By: John Wang (Grade 12)
A brief history and amusing stories of the leap year phenomenon
A long time ago in the Roman empire, precisely two thousand and sixty-six years ago, Julius Caesar was fervently working to solve an issue of the utmost importance. You see, the Roman calendar back then wasn’t the most intuitive; in fact, it was in complete disarray. It was based on the cycles of the moon’s orbit around Earth and consisted of only 10 months, until Ianuarius and Februarius (which sounds like new zodiac signs) were added later.
Every now and then, extra days, weeks, or months were added to align the calendar with the seasons. If that doesn’t already cause total discombobulation, whenever an extra month is needed to accommodate the winter, February gets shortened to only 23 days.
Julius Caesar was never a fan of this confusing system. After becoming the Pontifex Maximus (head priest) of the Roman Republic, he gathered a group of scholars to introduce a series of reforms to the Roman Calendar. He decided to scrap the entire lunar system and create a calendar based on the Earth’s orbit around the sun instead. He added intercalary months to better line up the months with the seasons and adjusted the number of days in each month. Eventually, it became the Julian Calendar, which contains 365.25 days split into 7-day weeks and 12 months. To adjust for the extra quarter of a day, February was elongated by an extra day every four years, thus creating the leap year. The Romans senators were so pleased with this calendar and Caesar’s other achievements that they decided to rename the 7th month in honour of him after he got brutally stabbed to death by…well, the same Roman senators.
As you may know, the calendar we follow today is the Gregorian Calendar, not the Julian. What is the difference between them, you may ask? Well, instead of a year consisting of 365.25 days, a Gregorian year is more accurate and has 365.2425 days, making it around 11 minutes shorter. This difference sounds pretty insignificant; however, as years go by, these small 11 minutes start to add up. Through the 1500-1700s, after Pope Gregory XIII introduced reforms to the old calendar, European countries started to adopt the Gregorian Calendar. While transitioning, to make up for the extra days gained by the Julian Calendar, most countries decided to simply chop off 10 days. However, there was one exception.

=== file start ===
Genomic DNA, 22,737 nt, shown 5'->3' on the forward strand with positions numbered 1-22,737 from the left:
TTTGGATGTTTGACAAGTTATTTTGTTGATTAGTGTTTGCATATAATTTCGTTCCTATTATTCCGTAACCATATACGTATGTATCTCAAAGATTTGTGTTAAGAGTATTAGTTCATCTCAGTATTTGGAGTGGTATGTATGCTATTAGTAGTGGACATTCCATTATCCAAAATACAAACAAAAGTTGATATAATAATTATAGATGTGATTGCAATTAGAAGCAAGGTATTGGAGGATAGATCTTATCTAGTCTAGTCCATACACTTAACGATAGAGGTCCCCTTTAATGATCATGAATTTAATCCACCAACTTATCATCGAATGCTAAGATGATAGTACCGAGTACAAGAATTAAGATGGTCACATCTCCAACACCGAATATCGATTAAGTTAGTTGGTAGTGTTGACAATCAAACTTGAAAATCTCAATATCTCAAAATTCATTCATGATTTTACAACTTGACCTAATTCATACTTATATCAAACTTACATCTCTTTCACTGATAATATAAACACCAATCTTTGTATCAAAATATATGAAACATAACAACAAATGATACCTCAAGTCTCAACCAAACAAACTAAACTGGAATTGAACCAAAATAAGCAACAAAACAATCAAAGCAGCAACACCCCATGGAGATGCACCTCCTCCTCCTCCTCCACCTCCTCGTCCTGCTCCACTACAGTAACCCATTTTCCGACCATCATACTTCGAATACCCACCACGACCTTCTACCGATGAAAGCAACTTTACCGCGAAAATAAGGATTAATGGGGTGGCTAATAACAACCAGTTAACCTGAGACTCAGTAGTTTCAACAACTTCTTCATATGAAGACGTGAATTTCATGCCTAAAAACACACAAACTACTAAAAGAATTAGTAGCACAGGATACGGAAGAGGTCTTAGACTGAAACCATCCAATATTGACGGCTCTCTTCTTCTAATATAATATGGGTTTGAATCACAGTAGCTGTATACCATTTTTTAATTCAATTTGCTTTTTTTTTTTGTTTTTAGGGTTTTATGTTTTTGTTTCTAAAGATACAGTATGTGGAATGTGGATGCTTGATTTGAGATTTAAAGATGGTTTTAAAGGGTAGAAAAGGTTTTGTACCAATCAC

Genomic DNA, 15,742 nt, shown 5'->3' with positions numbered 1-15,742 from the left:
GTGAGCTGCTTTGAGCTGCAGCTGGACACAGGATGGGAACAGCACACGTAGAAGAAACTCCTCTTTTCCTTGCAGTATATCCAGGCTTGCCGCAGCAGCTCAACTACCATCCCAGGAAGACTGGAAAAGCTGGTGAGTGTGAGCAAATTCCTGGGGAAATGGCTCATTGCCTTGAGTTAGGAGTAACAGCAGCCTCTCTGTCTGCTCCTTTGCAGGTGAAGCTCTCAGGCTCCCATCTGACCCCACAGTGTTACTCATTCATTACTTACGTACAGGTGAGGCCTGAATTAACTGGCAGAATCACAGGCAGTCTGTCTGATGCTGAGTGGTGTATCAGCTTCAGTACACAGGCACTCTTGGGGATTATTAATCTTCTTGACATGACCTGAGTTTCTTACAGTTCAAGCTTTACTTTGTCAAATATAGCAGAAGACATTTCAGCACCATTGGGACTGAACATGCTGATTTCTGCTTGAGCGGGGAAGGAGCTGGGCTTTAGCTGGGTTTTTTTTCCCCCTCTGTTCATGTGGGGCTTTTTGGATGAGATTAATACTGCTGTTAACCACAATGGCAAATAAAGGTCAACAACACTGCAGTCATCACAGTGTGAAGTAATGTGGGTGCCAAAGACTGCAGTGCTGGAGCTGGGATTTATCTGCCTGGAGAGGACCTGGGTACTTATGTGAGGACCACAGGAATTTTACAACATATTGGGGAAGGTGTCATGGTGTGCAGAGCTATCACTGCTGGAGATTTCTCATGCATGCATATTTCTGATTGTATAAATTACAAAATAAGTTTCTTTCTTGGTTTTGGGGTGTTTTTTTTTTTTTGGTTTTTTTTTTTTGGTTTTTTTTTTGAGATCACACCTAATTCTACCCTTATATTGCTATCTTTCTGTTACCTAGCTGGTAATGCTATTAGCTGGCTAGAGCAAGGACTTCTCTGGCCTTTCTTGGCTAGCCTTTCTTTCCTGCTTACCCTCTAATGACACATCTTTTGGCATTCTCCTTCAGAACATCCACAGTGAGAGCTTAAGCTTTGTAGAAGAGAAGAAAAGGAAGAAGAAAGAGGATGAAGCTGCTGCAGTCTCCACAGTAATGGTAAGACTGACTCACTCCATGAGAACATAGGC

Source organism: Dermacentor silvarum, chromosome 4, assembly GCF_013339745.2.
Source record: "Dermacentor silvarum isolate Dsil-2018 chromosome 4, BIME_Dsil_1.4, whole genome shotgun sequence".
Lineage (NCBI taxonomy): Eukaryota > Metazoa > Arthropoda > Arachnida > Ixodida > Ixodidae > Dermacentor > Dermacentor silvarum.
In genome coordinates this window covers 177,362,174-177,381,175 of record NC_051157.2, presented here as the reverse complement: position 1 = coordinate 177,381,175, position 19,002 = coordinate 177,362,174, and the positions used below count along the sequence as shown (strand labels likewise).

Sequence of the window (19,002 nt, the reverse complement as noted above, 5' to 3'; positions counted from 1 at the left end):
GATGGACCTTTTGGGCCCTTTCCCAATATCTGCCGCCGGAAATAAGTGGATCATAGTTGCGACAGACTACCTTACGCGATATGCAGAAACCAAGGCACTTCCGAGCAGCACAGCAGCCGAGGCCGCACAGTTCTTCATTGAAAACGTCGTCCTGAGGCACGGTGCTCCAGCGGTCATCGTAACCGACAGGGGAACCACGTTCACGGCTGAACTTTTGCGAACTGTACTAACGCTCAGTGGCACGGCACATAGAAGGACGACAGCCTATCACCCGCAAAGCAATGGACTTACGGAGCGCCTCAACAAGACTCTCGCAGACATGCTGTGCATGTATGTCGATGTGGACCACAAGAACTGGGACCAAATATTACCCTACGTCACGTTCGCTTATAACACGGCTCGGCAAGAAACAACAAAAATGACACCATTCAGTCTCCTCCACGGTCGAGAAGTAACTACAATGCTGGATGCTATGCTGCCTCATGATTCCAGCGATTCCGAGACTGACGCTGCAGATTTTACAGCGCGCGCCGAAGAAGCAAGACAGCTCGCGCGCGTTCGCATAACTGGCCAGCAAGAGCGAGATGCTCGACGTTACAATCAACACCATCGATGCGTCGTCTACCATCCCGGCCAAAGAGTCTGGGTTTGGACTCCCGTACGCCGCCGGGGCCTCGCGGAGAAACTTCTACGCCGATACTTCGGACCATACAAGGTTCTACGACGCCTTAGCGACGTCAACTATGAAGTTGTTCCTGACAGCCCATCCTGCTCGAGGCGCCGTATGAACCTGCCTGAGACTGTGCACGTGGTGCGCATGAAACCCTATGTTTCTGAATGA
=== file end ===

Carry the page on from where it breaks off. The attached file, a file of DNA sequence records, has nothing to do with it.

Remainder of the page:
Legend of February 30th
Sweden, the peculiar place it is, decided to take its own approach. It decided to ignore the leap years from 1700-1740. Therefore, when it reaches March 1st, 1740, its calendar will align with those of other European nations. It sounded fool-proof, but the Swedes were a little careless and screwed it up. Due to probably poor memory, they forgot to skip the leap days in 1704 and 1708. This created total chaos and pandemonium when 1740 rolled around. Well, not really, because when the king found out about the problem in 1712, he quickly solved it. However, that man’s idea of “solving it” was questionable. Instead of taking away two days to continue Sweden’s plan, the king decided to add two days to revert to the old Julian Calendar, thus creating Feb.29th and Feb.30th. The whole skipping leap years plan was scrapped and Sweden continued to use the old calendar until 1753 when they finally started using the Gregorian, this time by chopping off 11 days like every other country.
Born on a leap day
Do you know what people born on a leap day are called? Well, neither do they. Some refer to themselves as a “leapling,” others say “leaper” or simply “leap year babies.” I personally think “leaper” sounds the coolest, so for this article, I’m going to refer to them as such.
Leapers are pretty rare. According to government censuses, there is a 1 in 1461 chance of being born on a leap year. Which makes sense because there’s a leap day every four years and 365 days in a year. 1/(365.24*4) = 1461
Being a leaper sounds pretty cool, but they have to deal with scenarios us less cool people don’t have to deal with. For instance, if you are a leaper and decide to celebrate your birthdays on Feb. 28th on non-leap years, you might not be able to get a drink at the bar for your 19th birthday because you’re technically not 19 yet. However, if you go at exactly midnight between the 28th and the 1st, you might just be able to (if you chug your drink).
Photo credit: google images
Did you know that 1900 wasn’t a leap year?
Most people know that to calculate which years are leap years, they simply have to check if the year is divisible by 4. For example, this year, 2020, is a leap year because 2020 is divisible by 4. Most of the time, this rule stands true. However, a little known fact is that if the year is divisible by 100 but not divisible by 400, it is not a leap year. For instance, the years 1800 and 1900 were not leap years but 2000 was.
Remember when I mentioned that the Gregorian year is 365.2425 days as opposed to the old calendar of 365.25? This new number is closer to the actual number of days per orbit around the sun of Earth–365.242199. To create this more accurate number, Pope Gregory XIII and his council decided that there should be 97 leap years per 400 years to get closer to the actual number of days in a year. (For those of you math geeks, real year: (365.2422-365)*4 = 0.9688 which is pretty close to 97 [leap years]. This small difference is then solved by seconds correction known as the Leap Second)
Hopefully, you’ve learned a thing or two about leap years. Don’t forget to drop your knowledge bomb on your friends in the future. Happy Leap Year!
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